You gorged yourself on a huge meal and an hour later you're having some weird cramping pains in your chest. You head over to your computer and type the symptom "chest pain" into your preferred search engine. The first result to pop up is -- heart attack? Your curiosity escalates into anxiety as you scroll through pages that list heart attack symptoms as the exact ones you're having. More than likely, what you're experiencing isn't a heart attack at all -- it's the phenomenon of cyberchondria.
The term cyberchondria has come into use in the Internet age, and depending on whom you ask, you may get conflicting information about what characterizes this condition. In 2000, a journalist at the London Sunday Times defined cyberchondria as "the deluded belief you suffer from all the diseases featured on the [I]nternet." In 2001, a BBC News article referred to cyberchondria as "[I]nternet print out syndrome." Dr. Brian Fallon of Columbia University, a leading researcher on hypochondria, defines cyberchondriacs as "a group of hypochondriacs who have a strong, obsessive compulsive focus to their symptoms." He claims that 90 percent of hypochondriacs who have access to the Internet become cyberchondriacs [source: ABC News].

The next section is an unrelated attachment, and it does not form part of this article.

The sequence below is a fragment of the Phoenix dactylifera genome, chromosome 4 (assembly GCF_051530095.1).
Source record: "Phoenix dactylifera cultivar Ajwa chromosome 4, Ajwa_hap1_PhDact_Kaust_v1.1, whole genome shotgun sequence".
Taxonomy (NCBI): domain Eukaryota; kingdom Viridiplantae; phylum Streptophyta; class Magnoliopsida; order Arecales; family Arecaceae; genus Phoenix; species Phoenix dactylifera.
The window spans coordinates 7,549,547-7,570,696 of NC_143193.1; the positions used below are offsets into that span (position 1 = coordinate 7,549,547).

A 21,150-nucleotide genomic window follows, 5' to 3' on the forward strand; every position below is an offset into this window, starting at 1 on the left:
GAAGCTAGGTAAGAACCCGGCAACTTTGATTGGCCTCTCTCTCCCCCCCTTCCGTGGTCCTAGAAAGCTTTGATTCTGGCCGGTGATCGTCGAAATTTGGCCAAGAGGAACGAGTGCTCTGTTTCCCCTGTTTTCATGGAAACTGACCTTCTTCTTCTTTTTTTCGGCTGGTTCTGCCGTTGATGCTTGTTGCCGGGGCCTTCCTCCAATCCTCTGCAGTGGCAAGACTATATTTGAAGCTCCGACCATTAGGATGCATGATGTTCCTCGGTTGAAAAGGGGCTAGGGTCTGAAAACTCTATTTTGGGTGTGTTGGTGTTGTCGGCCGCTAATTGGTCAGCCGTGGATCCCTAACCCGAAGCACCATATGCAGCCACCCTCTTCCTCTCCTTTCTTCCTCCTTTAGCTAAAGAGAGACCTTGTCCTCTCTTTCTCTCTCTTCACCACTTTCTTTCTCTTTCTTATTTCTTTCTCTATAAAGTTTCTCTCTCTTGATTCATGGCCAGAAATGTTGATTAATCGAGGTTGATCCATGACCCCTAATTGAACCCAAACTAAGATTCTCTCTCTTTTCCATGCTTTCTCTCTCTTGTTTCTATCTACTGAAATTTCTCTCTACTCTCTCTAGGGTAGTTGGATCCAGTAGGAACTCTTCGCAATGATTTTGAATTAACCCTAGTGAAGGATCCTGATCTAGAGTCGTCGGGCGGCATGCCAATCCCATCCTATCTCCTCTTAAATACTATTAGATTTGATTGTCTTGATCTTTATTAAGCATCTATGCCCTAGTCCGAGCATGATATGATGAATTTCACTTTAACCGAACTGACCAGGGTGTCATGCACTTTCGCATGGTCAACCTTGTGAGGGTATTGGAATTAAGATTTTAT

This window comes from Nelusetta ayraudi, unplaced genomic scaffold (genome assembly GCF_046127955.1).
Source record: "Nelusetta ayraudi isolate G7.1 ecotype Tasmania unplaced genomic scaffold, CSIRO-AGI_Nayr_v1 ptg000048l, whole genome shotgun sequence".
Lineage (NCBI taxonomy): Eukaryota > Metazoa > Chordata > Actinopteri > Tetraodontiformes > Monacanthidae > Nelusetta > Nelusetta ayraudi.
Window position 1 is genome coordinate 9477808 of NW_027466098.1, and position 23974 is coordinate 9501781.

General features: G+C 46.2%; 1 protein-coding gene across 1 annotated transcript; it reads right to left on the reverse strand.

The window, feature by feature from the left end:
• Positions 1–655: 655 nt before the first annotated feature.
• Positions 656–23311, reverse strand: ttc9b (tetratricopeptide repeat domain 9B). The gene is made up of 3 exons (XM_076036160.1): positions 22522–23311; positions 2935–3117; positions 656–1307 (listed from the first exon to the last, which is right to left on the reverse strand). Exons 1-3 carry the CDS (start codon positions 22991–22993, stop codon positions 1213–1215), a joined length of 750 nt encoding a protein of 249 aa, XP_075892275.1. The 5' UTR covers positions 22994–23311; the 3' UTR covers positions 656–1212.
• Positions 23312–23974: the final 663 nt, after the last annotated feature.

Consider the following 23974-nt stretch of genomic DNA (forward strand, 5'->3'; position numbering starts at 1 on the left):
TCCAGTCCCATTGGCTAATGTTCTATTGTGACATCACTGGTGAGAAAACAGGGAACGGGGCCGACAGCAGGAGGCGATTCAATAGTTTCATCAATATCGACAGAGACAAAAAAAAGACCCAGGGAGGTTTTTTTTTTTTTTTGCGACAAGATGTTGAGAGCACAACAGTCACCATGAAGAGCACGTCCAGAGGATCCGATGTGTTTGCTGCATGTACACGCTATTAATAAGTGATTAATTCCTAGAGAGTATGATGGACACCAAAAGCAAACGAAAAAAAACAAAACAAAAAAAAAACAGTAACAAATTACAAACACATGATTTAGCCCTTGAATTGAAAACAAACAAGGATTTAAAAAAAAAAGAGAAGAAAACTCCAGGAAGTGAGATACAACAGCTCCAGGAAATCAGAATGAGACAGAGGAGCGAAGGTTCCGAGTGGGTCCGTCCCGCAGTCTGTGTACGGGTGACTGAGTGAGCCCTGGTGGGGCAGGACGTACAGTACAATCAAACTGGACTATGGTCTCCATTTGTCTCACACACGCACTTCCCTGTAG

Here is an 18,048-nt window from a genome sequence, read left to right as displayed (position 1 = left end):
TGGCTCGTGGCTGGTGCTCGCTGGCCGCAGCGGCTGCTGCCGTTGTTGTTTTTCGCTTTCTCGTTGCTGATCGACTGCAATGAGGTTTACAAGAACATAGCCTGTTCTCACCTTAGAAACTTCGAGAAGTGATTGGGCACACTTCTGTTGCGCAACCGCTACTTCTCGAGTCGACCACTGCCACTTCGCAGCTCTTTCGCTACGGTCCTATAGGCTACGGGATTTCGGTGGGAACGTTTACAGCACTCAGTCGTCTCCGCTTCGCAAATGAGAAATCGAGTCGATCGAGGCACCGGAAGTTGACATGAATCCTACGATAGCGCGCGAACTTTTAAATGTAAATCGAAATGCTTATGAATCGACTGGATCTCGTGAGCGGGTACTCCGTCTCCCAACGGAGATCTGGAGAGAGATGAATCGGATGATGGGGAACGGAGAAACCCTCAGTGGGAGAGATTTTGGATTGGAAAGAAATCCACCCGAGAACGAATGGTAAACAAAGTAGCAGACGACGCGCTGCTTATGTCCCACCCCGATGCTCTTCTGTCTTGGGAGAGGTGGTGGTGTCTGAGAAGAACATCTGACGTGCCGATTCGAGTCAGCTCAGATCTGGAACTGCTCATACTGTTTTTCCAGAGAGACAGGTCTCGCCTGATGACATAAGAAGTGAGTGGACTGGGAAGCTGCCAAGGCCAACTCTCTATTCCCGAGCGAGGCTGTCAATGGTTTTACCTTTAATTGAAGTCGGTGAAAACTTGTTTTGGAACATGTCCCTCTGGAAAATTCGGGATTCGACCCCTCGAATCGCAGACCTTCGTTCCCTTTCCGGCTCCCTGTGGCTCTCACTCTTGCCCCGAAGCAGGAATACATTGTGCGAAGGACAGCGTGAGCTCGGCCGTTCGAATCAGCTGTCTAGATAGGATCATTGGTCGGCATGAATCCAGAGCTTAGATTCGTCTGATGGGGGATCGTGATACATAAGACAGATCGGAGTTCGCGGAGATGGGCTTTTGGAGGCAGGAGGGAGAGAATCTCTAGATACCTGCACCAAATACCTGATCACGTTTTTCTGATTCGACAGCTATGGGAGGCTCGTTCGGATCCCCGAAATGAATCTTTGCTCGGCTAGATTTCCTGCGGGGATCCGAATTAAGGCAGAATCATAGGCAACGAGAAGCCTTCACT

Research studies have sought to redefine the characteristics of cyberchondria, moving away from the hypochondria aspect and focusing on the behavior of researching health-related information online. According to Harris Interactive, a U.S.-based market research company that has conducted several studies on cyberchondria, the word hypochondria means "excessive concern about health." By this definition, cyberchondria literally means "online concern about health" and isn't meant to have the derogatory connotation that is implied with hypochondria.
In the next section, we will take a look at how search engine results impact cyberchondria.